The BC SPCA is applauding the B.C. government’s announcement of permanent funding towards 20 new subsidized seats for B.C. veterinary students at the Western College of Veterinary Medicine (WCVM) on the University of Saskatchewan campus. Last April, the government announced that it was investing nearly $10.7 million to increase the number of subsidized seats from 20 to 40 for 2022-2023 academic year.
“We are thrilled that the funding for these additional seats for B.C. students will continue,” says Craig Daniell, chief executive officer for the BC SPCA. “The demand for veterinary services in our province already outstrips the number of veterinarians available, and this situation is getting more urgent. Not only does this put our pets and other animals at risk, but the shortage has led to increasing levels of exhaustion, burn-out and, sadly, suicide, within the veterinary profession.”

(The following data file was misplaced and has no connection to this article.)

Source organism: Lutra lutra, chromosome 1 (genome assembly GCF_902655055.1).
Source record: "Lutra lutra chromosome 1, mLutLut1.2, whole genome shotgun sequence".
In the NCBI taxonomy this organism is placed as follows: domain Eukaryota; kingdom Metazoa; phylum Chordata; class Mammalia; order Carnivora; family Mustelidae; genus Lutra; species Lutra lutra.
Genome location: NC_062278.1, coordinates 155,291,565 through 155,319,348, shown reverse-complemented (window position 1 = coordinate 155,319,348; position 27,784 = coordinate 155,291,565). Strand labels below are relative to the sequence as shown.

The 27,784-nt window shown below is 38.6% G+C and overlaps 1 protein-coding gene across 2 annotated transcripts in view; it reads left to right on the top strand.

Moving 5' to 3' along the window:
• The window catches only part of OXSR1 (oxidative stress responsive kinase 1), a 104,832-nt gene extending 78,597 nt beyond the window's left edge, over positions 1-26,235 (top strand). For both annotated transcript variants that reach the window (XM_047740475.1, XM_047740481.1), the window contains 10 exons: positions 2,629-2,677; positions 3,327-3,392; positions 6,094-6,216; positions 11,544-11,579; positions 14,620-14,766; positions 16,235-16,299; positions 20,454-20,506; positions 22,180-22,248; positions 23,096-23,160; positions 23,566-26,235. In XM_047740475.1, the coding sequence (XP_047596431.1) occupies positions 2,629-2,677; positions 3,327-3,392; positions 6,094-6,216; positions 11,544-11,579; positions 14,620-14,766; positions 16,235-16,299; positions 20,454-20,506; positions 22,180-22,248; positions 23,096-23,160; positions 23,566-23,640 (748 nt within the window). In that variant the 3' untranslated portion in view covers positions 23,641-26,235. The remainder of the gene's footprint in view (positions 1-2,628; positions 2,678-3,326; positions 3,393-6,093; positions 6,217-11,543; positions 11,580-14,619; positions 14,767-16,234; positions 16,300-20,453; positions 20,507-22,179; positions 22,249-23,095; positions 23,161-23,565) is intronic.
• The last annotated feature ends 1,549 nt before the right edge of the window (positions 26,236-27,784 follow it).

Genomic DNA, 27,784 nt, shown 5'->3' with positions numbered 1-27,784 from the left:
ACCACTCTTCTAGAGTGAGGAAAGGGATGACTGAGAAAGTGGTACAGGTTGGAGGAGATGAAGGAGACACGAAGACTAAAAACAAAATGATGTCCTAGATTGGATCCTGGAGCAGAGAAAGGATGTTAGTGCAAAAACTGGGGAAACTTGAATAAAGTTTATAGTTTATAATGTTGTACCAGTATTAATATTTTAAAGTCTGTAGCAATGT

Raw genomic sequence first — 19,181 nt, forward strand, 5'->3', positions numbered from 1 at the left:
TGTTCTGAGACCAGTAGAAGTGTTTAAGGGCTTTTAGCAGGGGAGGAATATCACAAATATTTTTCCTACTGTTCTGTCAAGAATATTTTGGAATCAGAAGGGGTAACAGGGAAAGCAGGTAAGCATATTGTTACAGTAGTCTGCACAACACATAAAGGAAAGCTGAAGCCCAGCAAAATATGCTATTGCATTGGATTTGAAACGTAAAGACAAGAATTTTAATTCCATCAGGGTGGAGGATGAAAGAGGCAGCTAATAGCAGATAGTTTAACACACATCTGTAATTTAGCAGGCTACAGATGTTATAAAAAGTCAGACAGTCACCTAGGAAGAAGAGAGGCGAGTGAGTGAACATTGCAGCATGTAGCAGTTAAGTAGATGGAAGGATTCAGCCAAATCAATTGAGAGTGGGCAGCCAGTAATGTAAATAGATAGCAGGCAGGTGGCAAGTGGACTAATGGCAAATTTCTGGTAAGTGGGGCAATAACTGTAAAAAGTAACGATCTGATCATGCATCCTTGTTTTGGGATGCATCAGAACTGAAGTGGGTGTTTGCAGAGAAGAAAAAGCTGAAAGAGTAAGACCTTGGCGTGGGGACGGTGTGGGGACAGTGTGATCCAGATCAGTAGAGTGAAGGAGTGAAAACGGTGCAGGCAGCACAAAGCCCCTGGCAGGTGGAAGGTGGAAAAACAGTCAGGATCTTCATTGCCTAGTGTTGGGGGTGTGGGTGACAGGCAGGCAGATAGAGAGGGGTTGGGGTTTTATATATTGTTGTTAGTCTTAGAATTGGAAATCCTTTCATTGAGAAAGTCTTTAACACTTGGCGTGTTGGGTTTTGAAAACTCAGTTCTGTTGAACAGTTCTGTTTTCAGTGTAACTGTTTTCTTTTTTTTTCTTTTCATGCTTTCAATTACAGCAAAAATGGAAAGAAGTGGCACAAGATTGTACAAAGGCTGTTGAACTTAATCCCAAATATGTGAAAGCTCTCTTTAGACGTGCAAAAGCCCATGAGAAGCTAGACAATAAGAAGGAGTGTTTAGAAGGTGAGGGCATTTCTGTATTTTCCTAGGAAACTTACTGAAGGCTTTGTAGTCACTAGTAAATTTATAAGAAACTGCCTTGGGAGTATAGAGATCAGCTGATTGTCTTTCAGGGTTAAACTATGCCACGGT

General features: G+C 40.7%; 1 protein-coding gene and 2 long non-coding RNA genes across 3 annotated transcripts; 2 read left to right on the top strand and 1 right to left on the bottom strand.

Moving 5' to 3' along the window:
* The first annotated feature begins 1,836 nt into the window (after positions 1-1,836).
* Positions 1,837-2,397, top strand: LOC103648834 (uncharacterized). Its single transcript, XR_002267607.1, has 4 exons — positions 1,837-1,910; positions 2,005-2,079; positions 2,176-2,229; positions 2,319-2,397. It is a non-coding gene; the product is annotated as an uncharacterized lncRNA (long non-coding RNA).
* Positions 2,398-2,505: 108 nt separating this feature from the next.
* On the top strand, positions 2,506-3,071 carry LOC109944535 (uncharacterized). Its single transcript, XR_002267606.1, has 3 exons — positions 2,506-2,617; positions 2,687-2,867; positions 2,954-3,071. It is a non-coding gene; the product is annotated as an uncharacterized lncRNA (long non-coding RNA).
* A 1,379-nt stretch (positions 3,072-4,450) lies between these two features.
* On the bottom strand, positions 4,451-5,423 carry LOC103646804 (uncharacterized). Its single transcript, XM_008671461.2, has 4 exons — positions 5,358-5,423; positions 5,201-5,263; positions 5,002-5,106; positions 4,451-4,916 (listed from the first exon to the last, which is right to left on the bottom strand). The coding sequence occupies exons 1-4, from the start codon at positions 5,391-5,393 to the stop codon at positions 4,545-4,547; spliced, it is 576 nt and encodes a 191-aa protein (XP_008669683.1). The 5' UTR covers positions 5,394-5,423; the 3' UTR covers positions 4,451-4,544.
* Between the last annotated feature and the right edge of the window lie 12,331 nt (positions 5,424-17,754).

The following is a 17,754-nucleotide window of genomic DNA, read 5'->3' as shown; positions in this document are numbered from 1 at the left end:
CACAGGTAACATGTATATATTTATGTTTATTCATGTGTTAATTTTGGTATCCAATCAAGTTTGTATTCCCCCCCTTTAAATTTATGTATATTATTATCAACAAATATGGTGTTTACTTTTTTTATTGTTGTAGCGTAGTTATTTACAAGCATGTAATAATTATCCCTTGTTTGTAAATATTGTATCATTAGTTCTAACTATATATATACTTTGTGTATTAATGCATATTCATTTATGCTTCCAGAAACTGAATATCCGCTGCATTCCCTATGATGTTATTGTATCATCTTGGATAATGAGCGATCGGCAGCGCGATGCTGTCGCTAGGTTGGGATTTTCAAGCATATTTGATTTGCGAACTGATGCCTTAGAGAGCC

Daniell says the BC SPCA has seen the growing impact of the veterinary shortage on vulnerable animals across the province, particularly in northern, remote and rural regions. “We assist more than 118,000 animals each year and many of these animals come into our care with urgent medical needs. We are increasingly having to move animals to other communities to get timely access to the veterinary care they need.” He notes that the shortage of veterinarians has also had an impact on the BC SPCA’s own veterinary hospitals and clinics. “In August, 2022, we had to make the very difficult decision to close our Burnaby Veterinary Hospital because we were unable to find a permanent, full time veterinarian,” he says. “This announcement of permanent funding to double the number of subsidized seats for B.C. at the Western College of Veterinary Medicine is extremely welcome news for animals, pet guardians, farmers and those who work in the veterinary profession in our province.”